S U C K

"a fish, a barrel, and a smoking gun"
for 2 November 1999. Updated every WEEKDAY.
 
 
 
 
Tip of the Eisenberg

 

[]

The gap between famous people

and people we actually recognize

continues to grow. In its

efforts to generate buzz for

Michael Mann's upcoming

docudrama The Insider,

Touchstone Pictures has been

playing up Al Pacino's "you're

outta order" histrionics and the

undeniable appeal of a movie

that Mike Wallace loathes. But

at a recent screening, the most

enthusiastic audience response

was given not to Pacino's

scene-chewing, nor to star of

stage and screen Christopher

Plummer, nor even to Philip

Baker Hall, whose Boogie Nights

credo — "I like simple

pleasures, like butter in my

ass, lollipops in my mouth.

That's just me. That's just

something that I enjoy." —

rolls off the tongues of

cineastes around the world. No,

the biggest applause went to the

most recognizable face in the

movie — that of 7-year-old

Hallie Kate Eisenberg.

 

Why such marquee value?

Eisenberg's known screen skills

seem modest enough — she has

earned gag plaudits as an

independent filmmaker and can

perform cheerfully useless

trick-photographic magic

(channeling the voices of Don

Corleone and Aretha Franklin in

support of a particular brand of

cola). Her detractors appear far

more voluble than her defenders,

while the actual fan base is

limited to people with an

inexplicable devotion to the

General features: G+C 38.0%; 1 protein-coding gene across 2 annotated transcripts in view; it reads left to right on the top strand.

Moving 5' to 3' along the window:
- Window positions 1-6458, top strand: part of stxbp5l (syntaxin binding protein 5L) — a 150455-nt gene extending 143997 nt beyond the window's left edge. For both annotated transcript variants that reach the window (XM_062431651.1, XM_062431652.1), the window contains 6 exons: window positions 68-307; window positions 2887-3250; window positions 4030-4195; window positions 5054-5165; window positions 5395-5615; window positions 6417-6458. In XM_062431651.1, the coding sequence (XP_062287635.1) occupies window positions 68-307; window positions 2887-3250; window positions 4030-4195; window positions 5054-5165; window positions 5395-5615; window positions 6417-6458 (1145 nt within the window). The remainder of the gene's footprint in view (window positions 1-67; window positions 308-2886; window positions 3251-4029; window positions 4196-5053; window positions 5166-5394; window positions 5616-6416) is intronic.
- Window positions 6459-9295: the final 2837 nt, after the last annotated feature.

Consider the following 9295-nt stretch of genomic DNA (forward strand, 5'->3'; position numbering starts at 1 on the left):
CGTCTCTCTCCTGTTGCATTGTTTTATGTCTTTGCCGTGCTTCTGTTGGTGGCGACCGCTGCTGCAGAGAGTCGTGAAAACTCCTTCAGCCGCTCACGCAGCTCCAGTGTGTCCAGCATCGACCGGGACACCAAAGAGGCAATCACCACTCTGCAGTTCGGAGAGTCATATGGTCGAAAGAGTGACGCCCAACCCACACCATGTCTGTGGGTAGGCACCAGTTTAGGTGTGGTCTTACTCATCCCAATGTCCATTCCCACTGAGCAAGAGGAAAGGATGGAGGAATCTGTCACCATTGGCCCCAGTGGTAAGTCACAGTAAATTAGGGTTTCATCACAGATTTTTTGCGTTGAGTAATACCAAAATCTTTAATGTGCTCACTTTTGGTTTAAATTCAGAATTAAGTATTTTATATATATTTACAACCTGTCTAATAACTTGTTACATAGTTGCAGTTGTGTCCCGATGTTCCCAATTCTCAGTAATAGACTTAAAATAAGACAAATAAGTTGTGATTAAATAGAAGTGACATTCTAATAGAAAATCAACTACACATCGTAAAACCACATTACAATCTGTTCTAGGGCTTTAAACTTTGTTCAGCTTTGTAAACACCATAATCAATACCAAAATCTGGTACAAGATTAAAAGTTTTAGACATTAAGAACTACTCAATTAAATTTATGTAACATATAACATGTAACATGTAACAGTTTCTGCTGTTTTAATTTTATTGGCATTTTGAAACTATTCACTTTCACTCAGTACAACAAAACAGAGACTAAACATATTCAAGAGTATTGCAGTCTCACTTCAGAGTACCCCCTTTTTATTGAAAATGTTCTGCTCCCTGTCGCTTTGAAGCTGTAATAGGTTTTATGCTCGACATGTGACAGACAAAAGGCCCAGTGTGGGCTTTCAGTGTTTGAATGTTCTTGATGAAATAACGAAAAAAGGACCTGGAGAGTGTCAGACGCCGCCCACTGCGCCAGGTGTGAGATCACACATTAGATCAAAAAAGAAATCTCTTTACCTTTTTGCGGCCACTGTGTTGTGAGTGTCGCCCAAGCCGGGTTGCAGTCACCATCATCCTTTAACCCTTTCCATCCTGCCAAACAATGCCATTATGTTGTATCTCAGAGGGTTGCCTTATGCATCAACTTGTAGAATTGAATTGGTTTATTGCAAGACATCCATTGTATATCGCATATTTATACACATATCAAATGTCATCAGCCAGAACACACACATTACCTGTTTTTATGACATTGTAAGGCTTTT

Buddy Hackett vehicle Paulie.

 

[]

But it's not for an American

icon to trifle over a few

sparsely seen movie roles.

Eisenberg's place in

contemporary consciousness is

both within and above the

tradition of post-toddler

starlets. Her luxuriant ringlets

claim the legacy of US

ambassador to Ghana Shirley

Temple Black, but their

defiantly unfrosted color

rejects the curdled Nordicity

that helped boost JonBenet

Ramsey into eternity. Indeed,

Eisenberg has carved out a neat

public position as the

anti-JonBenet — tough and

determined where JonBenet was

brittle and tragic. Also not for

young Eisenberg is the blanching

cuddliness of the Olsen twins or

the pitiable sickliness of Haley

Joel Osment, that hangdog

pants-wetter from The Sixth

Sense. If anything, Eisenberg's

antics speak of confidence more

than entitlement, power rather

than pampering. Her mimicry in

the Pepsi commercials alludes in

some vague way to demonic

possession, but even here we

find no antecedents in hoary

genre pieces like The Exorcist.

To the extent Hallie uses her

witchcraft, she does it simply

to get the goods that that

powerless old man by her side

can't provide.

 

This is particularly evident in

Eisenberg's star turn in The

Insider, as she accompanies her

armed, frazzled whistle-blower

father (played to feckless

perfection by Russell Crowe) in

a late-night search for a

household intruder. The father,

with a pistol in his hand, is a

bundle of nerves, but tiny

Hallie (deftly underplaying as

always), is a model of

self-possession, her dogged

impassivity suggesting that it

is she, not her father, who has

the chutzpah to deal with the

intruder.

 

Eisenberg's ascendance to iconic

status is part of a general

movement to define maturity

downward. In a recent cover

story that included some

unexpected insights into

pubescence (it turns out peer

pressure and body changes

present challenges and

opportunities for growing kids),

Newsweek gave a rundown on the

state of "Tweens," the 8 to 14

demo coveted by advertisers.

"Are they growing up too fast?"

the magazine asked. (Short

answer: Yes). While the tone of

pandemic concern suggested that

the United States may no longer

have to wait until its offspring

reach adolescence to begin

loathing and fearing them,

nowhere did Newsweek explore the

degree to which adults —